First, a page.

Back To School Ideas For Secondary Teachers

It seems as though we just finished school for the summer and now we are beginning a new year. Of course, I have missed my kiddos and to a point I am excited to start back. I really enjoyed my summer home. This first week back has been super busy with new teachers, new classes, and new tasks to complete. I am now the student council adviser! Which is exciting but also a little overwhelming. My goal is to stay organized and on top of grade! (like all teachers)
One thing I noticed this summer is that there is very little information out there for secondary classes. To be more particular there seems to be hardly any helpful websites or ideas for history teachers. I am a teacher who attempts to counter the belief that History is boring and not relatable. So here are some assignments that are in my lesson plans for the first couple of days.

Summer is over
Summer is over

1. Starburst Summer 
I have forgotten where I got this idea from. I give my students treats (my school allows us to feed our kids. You may have to check with your school if you are allowed to give students candy/food.) I try to find a candy that is individually wrapped and has several different colors. Since I live in Korea, I also try and get a candy that my students may not be exposed to here in Korea. This year I decided to get Starburst candies because they matched most of the criteria. I then create a powerpoint that shows every possible color with a question. I usually have one common requirement (like every color has to say their name).

2015-08-11 13_Fotor
2. Goal Index Cards
This idea came from watching a movie on the plane ride over to Korea. In the movie (I was delirious and I am not sure what the movie was) students wrote their goals down and then would share their goals with their class. I have of course changed things up a bit. I am doing a monthly goal activity. At the end of the month the students will be given a peers random index card and read it out loud. We will then discuss the goal (rather they accomplished their goal or not, the struggles they faced ect.). Be sure that you warn the students that their goals will be read by others.

3. APP Activities
I kinda love checking out different and weird apps that have recently launched. I seems to get some great game ideas to use in the classroom. One game that I discovered this summer, was the 7 second challenge. Apparently this is a very popular app on Youtube. I decided to change the app to fit my classroom needs. Instead of doing random things, I will created history related challenges. For example, name 4 states that start with the letter A. They will then only have 7 seconds to complete the challenge. The app itself is a ton of fun but I wanted to be sure that I could assess my students without them knowing that I was assessing them. It is a little more fun then just asking questions.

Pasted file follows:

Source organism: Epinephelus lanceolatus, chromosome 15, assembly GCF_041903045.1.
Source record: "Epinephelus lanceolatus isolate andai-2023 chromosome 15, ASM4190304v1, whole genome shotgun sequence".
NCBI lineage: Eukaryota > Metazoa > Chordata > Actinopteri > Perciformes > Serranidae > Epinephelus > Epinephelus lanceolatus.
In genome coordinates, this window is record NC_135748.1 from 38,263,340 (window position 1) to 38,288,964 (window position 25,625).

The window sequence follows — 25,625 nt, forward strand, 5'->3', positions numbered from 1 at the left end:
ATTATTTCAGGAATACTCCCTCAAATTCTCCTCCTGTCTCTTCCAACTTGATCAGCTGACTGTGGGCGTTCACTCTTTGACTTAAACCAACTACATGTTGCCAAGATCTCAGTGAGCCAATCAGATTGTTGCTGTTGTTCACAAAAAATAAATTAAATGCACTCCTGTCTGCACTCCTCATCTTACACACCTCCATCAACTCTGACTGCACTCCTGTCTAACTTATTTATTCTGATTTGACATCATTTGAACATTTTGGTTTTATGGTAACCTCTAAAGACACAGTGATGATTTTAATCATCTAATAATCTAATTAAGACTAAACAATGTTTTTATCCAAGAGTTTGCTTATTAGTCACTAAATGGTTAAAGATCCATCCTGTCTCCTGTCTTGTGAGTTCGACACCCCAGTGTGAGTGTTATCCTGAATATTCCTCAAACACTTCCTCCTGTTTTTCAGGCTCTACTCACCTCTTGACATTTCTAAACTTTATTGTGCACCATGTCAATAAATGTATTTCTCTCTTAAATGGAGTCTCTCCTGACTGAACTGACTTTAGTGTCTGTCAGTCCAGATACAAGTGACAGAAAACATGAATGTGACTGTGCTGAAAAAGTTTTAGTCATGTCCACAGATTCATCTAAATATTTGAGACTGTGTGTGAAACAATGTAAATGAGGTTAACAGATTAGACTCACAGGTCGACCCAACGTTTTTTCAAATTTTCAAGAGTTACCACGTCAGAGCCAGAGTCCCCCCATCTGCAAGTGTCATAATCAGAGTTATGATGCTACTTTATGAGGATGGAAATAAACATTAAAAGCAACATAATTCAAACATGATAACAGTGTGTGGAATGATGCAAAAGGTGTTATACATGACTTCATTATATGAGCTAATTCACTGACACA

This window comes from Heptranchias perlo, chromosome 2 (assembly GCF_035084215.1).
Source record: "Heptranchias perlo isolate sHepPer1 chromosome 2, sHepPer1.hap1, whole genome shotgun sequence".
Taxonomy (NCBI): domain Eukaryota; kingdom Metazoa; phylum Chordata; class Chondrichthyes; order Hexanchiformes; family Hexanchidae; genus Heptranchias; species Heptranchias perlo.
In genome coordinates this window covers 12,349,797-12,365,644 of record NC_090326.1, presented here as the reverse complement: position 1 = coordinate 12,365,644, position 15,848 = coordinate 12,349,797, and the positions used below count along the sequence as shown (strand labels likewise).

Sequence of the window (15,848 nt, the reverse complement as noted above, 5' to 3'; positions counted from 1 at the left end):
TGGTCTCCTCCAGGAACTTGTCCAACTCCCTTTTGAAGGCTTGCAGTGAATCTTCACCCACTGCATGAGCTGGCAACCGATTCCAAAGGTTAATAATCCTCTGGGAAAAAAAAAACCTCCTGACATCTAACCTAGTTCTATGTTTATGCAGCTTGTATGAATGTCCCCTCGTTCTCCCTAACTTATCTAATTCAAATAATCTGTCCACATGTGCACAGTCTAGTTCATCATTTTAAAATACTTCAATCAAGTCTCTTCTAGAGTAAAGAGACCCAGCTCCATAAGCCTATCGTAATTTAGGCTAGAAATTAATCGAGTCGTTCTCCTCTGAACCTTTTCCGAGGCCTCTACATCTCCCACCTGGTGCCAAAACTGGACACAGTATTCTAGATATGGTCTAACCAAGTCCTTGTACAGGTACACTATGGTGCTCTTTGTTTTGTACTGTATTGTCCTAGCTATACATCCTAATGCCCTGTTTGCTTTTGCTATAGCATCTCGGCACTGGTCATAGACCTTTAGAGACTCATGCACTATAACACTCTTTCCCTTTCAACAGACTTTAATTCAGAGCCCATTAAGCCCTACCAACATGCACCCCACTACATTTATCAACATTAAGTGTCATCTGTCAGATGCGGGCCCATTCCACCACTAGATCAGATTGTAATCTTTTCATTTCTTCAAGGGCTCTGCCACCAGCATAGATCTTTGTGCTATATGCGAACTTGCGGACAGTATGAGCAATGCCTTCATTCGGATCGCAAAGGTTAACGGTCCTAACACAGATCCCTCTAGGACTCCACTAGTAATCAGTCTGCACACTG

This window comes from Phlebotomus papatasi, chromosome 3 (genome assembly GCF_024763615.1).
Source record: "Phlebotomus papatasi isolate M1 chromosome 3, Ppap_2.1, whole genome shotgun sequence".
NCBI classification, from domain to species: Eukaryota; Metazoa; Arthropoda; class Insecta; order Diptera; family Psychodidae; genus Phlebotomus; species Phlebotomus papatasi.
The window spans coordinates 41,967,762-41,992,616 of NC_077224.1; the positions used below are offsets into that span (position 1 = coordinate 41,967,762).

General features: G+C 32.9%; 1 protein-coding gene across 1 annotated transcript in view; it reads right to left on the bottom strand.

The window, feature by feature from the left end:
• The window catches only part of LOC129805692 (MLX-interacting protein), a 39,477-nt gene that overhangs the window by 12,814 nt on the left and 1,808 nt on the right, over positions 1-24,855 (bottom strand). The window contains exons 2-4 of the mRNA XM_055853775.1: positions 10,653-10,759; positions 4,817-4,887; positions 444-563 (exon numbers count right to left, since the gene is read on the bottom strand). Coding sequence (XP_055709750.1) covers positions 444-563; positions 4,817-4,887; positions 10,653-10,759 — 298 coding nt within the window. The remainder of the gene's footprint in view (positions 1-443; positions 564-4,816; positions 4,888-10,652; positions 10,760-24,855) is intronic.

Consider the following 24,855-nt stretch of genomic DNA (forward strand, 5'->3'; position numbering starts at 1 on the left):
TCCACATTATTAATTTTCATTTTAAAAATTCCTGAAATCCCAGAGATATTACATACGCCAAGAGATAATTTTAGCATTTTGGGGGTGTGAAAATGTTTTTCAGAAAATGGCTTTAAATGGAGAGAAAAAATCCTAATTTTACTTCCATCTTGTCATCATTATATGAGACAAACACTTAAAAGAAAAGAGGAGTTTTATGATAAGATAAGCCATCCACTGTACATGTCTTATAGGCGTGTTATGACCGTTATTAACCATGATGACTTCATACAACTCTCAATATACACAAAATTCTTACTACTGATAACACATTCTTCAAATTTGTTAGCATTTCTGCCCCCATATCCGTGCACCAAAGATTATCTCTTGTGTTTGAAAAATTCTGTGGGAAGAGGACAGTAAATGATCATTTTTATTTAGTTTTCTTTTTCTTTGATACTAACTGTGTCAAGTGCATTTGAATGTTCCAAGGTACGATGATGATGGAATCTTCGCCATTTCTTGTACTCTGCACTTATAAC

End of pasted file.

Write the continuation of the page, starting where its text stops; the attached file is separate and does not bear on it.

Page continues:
4. Scavenger Hunt 
This idea is great but kind of difficult for me at my current school. I got this idea from a professor way back when, in college. You create a list of things that every student needs to find in the classroom. For example, a person who has blue shoes on. This is hard at my school because we have uniforms and as I have discussed in previous posts, Korea has a very homogeneous society. Also the class sizes at my current school are small, which makes it hard to discover a person who has what you are looking for.

Screen Shot 2015-08-03 at 11_Fotor_Fotor
5. Expectations 
For this activity, I give my students a sticky note (remember I am addicted to those things). I then ask my students to write two things they want or expect from the class. I refuse to allow my students to stay things like “I expect to learn history”. I call those the “duh” answers. I also tell my students to try and impress me. This activity allows students to feel some ownership in the learning. It gives me ideas. Not t mention, it allows me to see not only their writing/creativity level but also their background knowledge of the subject. Which considering I am teaching none US citizens it gives me a huge insight into their levels.

Overall, the five activities are meant to get my students talking, expressing themselves and for me to listen and assess their knowledge. It is amazing how much information I get from these five elements. My students do not realize that these activities actually provide me with so much information about themselves. They simply think they are first day activities. I usually try and remember one or two things about every student, like a goal they said, and then I ask them about it through the week. This usually shocks them and makes them feel like they are seen and heard. Which is important for our history classes.

Hope this gives you some fun ideas. Feel free to use these activities for yourselves and make them yours! If you know a teacher go ahead and share this blog with them!

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